Why don't you read the doughnut question and tell me what your opinions
This is one of the most famous SAT questions. It's called the doughnut
question. And it shows you a doughnut. In the figure above, what is the
greatest number of non overlapping regions into which the shaded region can be
divided with exactly two straight lines? And people use this--we used this at
the kick off news conference that launched Fair Test way back in 1985. And
David Owen, who wrote the book None of the Above, showed this to the
assembled 40 or 50 press people in the room--who ooed and awed at it. Fifteen
years ago, people hadn't seen this. And how simply you solve it, if you have
been well- coached.
You read it, what is the greatest number? And you see that, well, this is
the last math item in this section. Therefore, it's a very difficult question.
You know from looking at the SAT that on every SAT section, exception for
reading comprehension, items go from the easiest to the hardest. So at the
beginning of the section, an obvious answer is right. At the end of a section,
an obvious answer is a distracter. It's wrong. You never go for it.
And what coaching courses like the Princeton Review and others teach you,
is that you can analyze--without knowing how to solve the problem, you can have
a very good chance of getting the right answer. You look at it and say, what is
the greatest number? Well the greatest number in the answer's six. That's
wrong. That's the distracter answer. It's designed to take somebody who doesn't
understand it and make him guess wrong. But you look at it and say, well, the
simplest thing I can do is I can divide it into four pieces by cutting
vertically and cutting horizontally. But that's too easy too. That's got to be
wrong. But I could get four. So, I must be able to get three or two because
they're smaller than four. And six is wrong because it's the easy answer. The
answer's five. That is the right answer.
I now know how to draw the lines so you can do it. You draw them so they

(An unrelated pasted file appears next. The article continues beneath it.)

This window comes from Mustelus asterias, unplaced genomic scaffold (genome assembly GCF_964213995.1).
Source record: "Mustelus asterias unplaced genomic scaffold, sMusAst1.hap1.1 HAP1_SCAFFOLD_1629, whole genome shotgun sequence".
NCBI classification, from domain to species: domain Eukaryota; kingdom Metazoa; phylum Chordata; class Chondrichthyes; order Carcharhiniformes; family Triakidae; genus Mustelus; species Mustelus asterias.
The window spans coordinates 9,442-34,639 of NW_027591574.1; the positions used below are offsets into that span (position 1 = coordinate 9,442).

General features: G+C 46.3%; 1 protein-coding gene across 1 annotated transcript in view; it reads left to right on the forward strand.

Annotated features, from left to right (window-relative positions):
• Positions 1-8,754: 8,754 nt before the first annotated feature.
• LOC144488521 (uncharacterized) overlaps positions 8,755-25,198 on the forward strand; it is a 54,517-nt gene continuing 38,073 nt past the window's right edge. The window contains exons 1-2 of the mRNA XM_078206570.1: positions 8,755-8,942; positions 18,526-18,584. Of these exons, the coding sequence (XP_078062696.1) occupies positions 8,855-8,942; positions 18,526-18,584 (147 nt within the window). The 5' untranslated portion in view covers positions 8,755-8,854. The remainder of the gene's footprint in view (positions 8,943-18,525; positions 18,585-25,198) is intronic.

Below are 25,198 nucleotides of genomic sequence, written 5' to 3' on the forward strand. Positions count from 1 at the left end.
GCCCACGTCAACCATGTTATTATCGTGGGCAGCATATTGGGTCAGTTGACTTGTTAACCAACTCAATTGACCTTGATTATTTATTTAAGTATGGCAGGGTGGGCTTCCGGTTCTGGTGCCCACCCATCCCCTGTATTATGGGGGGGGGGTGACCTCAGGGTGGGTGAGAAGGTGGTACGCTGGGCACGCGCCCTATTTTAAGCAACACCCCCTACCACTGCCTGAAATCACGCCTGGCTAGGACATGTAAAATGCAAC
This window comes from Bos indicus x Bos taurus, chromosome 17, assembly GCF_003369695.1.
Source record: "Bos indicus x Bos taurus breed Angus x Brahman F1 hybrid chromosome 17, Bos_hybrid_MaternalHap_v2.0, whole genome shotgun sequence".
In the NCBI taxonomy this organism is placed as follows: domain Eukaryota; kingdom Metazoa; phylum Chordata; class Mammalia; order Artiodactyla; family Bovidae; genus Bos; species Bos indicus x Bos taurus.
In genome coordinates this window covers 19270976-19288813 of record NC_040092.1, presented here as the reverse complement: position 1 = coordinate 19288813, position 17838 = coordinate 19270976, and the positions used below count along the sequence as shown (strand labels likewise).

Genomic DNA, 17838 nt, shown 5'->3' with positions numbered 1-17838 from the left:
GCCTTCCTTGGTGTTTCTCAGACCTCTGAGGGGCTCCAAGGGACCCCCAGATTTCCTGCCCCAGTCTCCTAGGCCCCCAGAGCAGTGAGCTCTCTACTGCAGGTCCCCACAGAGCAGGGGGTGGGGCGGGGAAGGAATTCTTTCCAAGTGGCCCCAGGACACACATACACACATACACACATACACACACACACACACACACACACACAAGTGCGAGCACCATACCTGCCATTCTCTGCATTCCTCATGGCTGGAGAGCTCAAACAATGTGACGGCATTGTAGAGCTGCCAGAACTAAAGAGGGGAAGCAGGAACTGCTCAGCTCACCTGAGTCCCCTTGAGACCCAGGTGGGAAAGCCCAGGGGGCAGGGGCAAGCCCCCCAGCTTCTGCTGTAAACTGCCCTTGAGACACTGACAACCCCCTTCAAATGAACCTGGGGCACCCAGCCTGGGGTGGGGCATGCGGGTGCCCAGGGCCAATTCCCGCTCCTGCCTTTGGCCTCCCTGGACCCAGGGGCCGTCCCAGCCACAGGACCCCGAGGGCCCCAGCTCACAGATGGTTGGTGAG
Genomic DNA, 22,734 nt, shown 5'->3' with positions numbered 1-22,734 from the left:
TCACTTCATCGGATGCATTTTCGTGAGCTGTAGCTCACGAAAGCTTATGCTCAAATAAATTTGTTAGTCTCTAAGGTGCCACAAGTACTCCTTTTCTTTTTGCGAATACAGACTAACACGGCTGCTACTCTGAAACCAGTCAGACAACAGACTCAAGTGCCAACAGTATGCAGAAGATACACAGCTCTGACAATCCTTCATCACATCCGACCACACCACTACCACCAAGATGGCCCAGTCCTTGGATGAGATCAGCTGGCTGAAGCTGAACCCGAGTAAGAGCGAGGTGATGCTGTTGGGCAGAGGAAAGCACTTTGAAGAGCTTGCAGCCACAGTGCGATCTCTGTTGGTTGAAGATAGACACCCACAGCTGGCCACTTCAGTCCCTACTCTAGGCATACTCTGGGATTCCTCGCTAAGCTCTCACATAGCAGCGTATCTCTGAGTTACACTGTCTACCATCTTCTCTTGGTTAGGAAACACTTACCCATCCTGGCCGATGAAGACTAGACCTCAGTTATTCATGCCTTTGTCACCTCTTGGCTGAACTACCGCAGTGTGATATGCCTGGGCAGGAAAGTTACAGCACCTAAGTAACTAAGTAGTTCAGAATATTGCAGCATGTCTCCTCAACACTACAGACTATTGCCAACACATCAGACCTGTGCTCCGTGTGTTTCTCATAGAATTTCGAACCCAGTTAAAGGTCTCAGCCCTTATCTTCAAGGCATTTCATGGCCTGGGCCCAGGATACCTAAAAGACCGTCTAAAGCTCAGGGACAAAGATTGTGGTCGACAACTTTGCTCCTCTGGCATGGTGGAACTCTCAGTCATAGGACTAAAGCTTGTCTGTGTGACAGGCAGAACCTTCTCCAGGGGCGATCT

intersect in the middle, inside of the doughnut. So you get two very small
triangles and some large ones. But you don't have to know how to solve that
problem. And it has nothing to do with math. It has nothing to do with
aptitude. And it most certainly has nothing to do with merit. Unless you define
merit as being coached.
Can you walk us through a question from the SAT?
P, Q, R and S are four towns. P is farther north than Q and R. S is farther
south than P. Q is farther south than R. Which town is the farthest south? P,
Q, R, S or, it cannot be determined.
What kind of a question does it strike you as?
A, very coachable. B, not really math, certainly nothing you learn in high
school and nothing that will be useful in college. Plausibly a little bit of
logic, I'll accept that. But I think more, just a little trick.
It's the kind of thing they do a lot. There are three towns--A, B and C.
The distance from A to B is four. The distance from B to C is three. What's the
distance from A to C? And of course if you're kind of linear, you would say,
well it's seven. It's the two together. But of course, they don't have to be in
order. So it could be one. Does it measure what you learned in high school? No.
Is that useful in college? No. It's a little trick thing. You'll get it wrong
once. Someone will explain it. And then you'll be ready for it.
Why develop a question like that if it's only measuring a test-taking
Because the point of writing an SAT question is not measuring what you
learn in high school or how well you'll do in college. It's separating out
kids. There are kids who will get that right. And they're generally the kids
who have been in math courses where they play with this kind of stuff. Which is
to say, upper income. And there are kids who will get it wrong because they
don't play with this stuff.
So the question is very good at separating kids. And that's why they have
Money is to bank--a little socioeconomic problem here, but let's go with
it--money is to bank, as food is to basket, park is to city, cash is to store,
book is library and article is to magazine.
So what you're supposed to do is say, I put money in a bank. And I guess
money is kept in a bank in the same way that a book is kept in a library. Maybe
it's a vocab question. Do you know the word bank or the word money. I can't
believe that it's a logic question. And I can't believe the kid who gets that
right is going to be better in college than the kid who gets it wrong.
Especially since there are some wrong answers that are pretty attractive here.
You know, you sort of think of banks and money. And there's an answer with
cash. And you sort of--you know, you're stressed. This is important. You're in
a rush. You're in the middle of the SAT, which is a pretty important test. It's
nine in the morning on a Saturday. You're probably hung over. And a lot of kids
who get that wrong--it's not because they don't speak English. And it's not
because they won't do well in college.
Our experience is, a kid who doesn't do well on the SAT--it's not because
he gets the toughest questions wrong. It's because they make lots of careless